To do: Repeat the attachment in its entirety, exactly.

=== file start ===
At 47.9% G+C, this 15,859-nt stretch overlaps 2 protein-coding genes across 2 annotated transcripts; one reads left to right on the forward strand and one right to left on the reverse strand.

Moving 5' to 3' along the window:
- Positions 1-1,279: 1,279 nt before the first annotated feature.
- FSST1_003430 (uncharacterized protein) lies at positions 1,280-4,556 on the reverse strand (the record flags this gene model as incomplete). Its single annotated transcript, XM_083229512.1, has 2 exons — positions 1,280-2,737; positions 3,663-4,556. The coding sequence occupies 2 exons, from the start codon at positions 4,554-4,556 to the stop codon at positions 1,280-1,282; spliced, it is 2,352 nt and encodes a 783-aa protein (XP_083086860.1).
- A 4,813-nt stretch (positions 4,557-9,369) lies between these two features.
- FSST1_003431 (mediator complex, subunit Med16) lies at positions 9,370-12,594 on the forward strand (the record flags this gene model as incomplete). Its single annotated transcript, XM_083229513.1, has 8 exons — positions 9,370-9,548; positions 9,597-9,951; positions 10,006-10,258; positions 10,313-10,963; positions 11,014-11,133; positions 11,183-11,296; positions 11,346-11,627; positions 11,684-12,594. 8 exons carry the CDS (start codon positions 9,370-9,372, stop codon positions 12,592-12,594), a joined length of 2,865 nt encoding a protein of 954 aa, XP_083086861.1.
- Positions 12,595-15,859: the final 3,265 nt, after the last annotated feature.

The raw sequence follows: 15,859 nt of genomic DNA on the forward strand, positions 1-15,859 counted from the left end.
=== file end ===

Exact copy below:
At 47.9% G+C, this 15,859-nt stretch overlaps 2 protein-coding genes across 2 annotated transcripts; one reads left to right on the forward strand and one right to left on the reverse strand.

Moving 5' to 3' along the window:
- Positions 1-1,279: 1,279 nt before the first annotated feature.
- FSST1_003430 (uncharacterized protein) lies at positions 1,280-4,556 on the reverse strand (the record flags this gene model as incomplete). Its single annotated transcript, XM_083229512.1, has 2 exons — positions 1,280-2,737; positions 3,663-4,556. The coding sequence occupies 2 exons, from the start codon at positions 4,554-4,556 to the stop codon at positions 1,280-1,282; spliced, it is 2,352 nt and encodes a 783-aa protein (XP_083086860.1).
- A 4,813-nt stretch (positions 4,557-9,369) lies between these two features.
- FSST1_003431 (mediator complex, subunit Med16) lies at positions 9,370-12,594 on the forward strand (the record flags this gene model as incomplete). Its single annotated transcript, XM_083229513.1, has 8 exons — positions 9,370-9,548; positions 9,597-9,951; positions 10,006-10,258; positions 10,313-10,963; positions 11,014-11,133; positions 11,183-11,296; positions 11,346-11,627; positions 11,684-12,594. 8 exons carry the CDS (start codon positions 9,370-9,372, stop codon positions 12,592-12,594), a joined length of 2,865 nt encoding a protein of 954 aa, XP_083086861.1.
- Positions 12,595-15,859: the final 3,265 nt, after the last annotated feature.

The raw sequence follows: 15,859 nt of genomic DNA on the forward strand, positions 1-15,859 counted from the left end.